R3 Southern & Thames Valley responds to March 2022 insolvency statistics

WINDING-UP WARNING: Southern and Thames Valley R3 chairman Garry Lee

R3 REACTION: Southern and Thames Valley R3 chairman Garry Lee

Business insolvencies more than doubled over the past year, according to R3, the trade body for restructuring and insolvency professionals in the South and Thames Valley.

Analysis of newly published figures for March 2022 from The Insolvency Service for England and Wales showed an 111% rise on the same month in 2021.

Nearly 500 more businesses went through an insolvency process in March 2022 compared with the month before, February 2022, with a jump in the number of directors opting to close their businesses down.

The figures for England and Wales showed:

  • Corporate insolvencies increased by 39.4% in March 2022 to a total of 2,114 compared to February’s total of 1,517. They increased by 111.6% compared to March 2021’s figure of 999. They were also 71.2% higher than in March 2020 (1,235).
  • Personal insolvencies increased by 17.2% to 11,530 in March 2022 compared to 9,836 in February. They were 5.3% higher than March 2021’s figure of 10,953. They were also 47.2% higher than in March 2020 (7,832).

Garry Lee, chair of R3’s Southern and Thames Valley region, said: “The figures reflect the challenge businesses continue to face.

“The increase in corporate insolvencies in March was driven by an increase in the number of Creditors’ Voluntary Liquidations (CVLs), a procedure initiated by directors of insolvent companies to close their company, which were almost 40% higher than the previous month.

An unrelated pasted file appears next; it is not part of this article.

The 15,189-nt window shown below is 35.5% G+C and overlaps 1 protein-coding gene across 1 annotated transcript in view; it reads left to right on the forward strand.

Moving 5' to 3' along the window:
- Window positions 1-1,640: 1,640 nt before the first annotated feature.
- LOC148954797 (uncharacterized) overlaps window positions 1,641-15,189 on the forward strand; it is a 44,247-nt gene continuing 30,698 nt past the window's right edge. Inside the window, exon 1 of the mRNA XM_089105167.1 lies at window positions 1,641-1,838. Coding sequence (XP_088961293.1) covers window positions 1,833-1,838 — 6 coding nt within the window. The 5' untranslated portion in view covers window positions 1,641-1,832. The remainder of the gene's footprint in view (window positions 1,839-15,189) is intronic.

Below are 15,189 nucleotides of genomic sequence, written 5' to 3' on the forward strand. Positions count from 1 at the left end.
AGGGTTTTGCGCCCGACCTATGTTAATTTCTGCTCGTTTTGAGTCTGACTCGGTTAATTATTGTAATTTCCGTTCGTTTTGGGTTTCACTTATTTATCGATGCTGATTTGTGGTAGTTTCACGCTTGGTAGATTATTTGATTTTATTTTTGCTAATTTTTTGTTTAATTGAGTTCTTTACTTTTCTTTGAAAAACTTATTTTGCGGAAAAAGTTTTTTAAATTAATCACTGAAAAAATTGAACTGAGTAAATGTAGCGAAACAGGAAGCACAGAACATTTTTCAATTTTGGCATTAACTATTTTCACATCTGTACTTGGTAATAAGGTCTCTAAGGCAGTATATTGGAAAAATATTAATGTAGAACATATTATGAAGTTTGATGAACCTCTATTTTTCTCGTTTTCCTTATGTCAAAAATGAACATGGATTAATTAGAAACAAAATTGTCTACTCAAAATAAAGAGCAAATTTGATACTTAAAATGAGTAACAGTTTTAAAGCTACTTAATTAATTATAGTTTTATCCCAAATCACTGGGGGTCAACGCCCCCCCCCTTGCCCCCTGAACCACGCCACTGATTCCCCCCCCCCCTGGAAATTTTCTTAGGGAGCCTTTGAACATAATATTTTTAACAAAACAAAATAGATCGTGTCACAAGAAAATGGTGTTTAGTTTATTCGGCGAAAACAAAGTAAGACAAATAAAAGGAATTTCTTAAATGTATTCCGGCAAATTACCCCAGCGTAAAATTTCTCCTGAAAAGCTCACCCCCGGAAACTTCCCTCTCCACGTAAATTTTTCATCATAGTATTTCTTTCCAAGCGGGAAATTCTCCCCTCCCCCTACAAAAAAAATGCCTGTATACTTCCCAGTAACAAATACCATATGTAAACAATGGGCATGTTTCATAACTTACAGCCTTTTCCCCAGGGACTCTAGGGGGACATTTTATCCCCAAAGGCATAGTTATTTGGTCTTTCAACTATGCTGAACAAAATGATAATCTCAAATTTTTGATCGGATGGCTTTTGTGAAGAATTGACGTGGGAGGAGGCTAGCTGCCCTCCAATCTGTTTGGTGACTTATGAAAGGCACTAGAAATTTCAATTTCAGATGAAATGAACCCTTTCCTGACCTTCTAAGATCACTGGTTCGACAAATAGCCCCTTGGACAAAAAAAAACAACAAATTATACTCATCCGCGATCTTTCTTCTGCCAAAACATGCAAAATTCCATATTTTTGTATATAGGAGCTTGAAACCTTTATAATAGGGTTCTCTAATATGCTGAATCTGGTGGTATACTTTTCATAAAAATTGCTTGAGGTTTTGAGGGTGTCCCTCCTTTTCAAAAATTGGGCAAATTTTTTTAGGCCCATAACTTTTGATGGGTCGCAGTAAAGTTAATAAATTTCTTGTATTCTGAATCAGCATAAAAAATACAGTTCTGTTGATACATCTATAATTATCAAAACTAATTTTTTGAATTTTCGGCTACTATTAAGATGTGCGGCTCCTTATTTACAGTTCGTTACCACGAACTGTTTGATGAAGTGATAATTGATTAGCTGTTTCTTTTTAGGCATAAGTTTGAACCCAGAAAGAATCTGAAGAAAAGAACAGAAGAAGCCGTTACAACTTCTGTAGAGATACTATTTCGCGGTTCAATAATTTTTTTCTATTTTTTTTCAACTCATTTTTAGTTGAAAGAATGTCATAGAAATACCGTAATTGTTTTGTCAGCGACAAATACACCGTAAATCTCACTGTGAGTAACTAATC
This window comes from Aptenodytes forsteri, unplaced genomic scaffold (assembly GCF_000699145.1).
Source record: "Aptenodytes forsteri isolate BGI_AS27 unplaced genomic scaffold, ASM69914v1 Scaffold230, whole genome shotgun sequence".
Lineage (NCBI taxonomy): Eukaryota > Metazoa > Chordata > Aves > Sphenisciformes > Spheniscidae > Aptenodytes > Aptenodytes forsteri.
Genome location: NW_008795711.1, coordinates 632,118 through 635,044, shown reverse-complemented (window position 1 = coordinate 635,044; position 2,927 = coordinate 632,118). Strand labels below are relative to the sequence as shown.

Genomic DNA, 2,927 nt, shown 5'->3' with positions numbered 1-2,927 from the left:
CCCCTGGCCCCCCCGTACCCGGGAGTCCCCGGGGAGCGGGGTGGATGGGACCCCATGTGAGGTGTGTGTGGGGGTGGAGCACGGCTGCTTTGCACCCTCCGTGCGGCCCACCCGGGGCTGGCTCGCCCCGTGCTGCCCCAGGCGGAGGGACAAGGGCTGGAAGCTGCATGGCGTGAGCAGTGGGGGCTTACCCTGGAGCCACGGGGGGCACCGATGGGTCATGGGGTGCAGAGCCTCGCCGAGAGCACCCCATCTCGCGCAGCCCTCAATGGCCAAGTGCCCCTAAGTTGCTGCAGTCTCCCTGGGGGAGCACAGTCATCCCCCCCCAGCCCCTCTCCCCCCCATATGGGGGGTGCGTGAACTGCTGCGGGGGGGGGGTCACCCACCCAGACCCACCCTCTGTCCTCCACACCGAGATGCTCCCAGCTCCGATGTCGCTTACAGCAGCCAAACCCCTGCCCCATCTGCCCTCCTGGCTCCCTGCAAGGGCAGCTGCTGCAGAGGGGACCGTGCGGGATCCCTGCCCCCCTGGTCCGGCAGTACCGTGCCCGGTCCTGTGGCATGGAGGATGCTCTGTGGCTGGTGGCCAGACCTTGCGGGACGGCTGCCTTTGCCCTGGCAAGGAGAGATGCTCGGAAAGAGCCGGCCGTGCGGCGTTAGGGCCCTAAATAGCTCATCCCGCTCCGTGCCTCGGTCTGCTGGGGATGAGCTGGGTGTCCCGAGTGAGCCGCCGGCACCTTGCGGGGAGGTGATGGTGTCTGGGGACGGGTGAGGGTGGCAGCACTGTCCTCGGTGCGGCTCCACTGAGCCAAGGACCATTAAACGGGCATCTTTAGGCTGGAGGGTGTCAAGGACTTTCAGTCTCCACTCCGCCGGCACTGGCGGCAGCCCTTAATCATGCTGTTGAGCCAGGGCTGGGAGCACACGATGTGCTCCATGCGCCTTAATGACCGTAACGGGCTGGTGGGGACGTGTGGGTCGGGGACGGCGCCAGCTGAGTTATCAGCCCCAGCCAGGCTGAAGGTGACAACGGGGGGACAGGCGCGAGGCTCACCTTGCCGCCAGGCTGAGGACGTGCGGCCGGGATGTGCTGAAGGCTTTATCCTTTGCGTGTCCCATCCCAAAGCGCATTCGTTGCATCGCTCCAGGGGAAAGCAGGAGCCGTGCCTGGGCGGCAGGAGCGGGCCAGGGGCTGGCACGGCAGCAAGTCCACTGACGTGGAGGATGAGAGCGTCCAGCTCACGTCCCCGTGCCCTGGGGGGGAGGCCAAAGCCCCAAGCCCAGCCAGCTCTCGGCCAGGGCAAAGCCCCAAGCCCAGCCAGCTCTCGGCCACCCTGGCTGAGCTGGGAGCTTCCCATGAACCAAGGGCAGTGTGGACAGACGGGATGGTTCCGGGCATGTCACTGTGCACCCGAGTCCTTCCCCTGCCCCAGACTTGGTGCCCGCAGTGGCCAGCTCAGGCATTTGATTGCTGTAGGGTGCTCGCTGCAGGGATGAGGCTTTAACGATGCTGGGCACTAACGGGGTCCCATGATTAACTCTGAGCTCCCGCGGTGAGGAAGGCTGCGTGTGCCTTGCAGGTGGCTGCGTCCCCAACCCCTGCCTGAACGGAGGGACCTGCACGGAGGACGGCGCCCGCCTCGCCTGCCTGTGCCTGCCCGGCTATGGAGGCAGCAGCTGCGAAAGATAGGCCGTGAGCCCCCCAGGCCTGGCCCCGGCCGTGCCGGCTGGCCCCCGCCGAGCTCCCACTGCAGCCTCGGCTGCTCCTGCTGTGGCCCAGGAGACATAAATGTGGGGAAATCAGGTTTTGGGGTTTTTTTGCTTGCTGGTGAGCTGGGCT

“This suggests that many company directors have seen the increasingly difficult short-medium term economic prospects as something they won’t be able to overcome and have closed their company ahead of time.”

The monthly increase in personal insolvencies was driven by a rise in Individual Voluntary Arrangements and Debt Relief Orders (DROs).

Garry, who is an associate director in the recovery and restructuring services department at accountancy firm Smith & Williamson’s Southampton office, added: “Both firms and individuals in the South and Thames Valley have barely had time to draw breath.

“The crossover between the end of the pandemic and the increases in energy, fuel and food has hit finances hard, and the situation could become more challenging as the year goes on.

“Anyone who is worried about their finances – business or personal – in the South and Thames Valley is urged to seek help as soon as possible from a qualified and regulated advisor.

“Talking about money worries early gives you more options, more time to take a decision about your next move and potentially a better outcome than if you’d waited until the problem had become more serious.”